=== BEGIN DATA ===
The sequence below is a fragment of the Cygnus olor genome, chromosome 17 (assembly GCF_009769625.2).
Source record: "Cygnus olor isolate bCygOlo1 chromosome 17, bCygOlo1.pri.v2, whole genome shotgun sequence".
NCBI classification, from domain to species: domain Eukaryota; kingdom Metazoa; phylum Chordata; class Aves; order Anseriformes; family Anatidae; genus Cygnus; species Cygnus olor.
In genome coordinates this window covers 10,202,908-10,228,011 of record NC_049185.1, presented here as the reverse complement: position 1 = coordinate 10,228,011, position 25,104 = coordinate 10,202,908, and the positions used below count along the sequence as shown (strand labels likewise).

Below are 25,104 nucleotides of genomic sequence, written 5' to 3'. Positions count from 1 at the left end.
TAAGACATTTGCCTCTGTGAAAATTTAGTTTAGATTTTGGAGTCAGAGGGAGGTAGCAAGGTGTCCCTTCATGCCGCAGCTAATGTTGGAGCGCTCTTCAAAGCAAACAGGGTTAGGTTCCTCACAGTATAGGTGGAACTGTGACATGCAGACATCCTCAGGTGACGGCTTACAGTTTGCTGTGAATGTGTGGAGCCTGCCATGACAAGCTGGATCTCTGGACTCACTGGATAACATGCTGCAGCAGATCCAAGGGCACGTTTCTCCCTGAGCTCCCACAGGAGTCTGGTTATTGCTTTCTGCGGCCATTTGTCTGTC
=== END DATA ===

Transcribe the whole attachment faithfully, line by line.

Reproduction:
The sequence below is a fragment of the Cygnus olor genome, chromosome 17 (assembly GCF_009769625.2).
Source record: "Cygnus olor isolate bCygOlo1 chromosome 17, bCygOlo1.pri.v2, whole genome shotgun sequence".
NCBI classification, from domain to species: domain Eukaryota; kingdom Metazoa; phylum Chordata; class Aves; order Anseriformes; family Anatidae; genus Cygnus; species Cygnus olor.
In genome coordinates this window covers 10,202,908-10,228,011 of record NC_049185.1, presented here as the reverse complement: position 1 = coordinate 10,228,011, position 25,104 = coordinate 10,202,908, and the positions used below count along the sequence as shown (strand labels likewise).

Below are 25,104 nucleotides of genomic sequence, written 5' to 3'. Positions count from 1 at the left end.
TAAGACATTTGCCTCTGTGAAAATTTAGTTTAGATTTTGGAGTCAGAGGGAGGTAGCAAGGTGTCCCTTCATGCCGCAGCTAATGTTGGAGCGCTCTTCAAAGCAAACAGGGTTAGGTTCCTCACAGTATAGGTGGAACTGTGACATGCAGACATCCTCAGGTGACGGCTTACAGTTTGCTGTGAATGTGTGGAGCCTGCCATGACAAGCTGGATCTCTGGACTCACTGGATAACATGCTGCAGCAGATCCAAGGGCACGTTTCTCCCTGAGCTCCCACAGGAGTCTGGTTATTGCTTTCTGCGGCCATTTGTCTGTC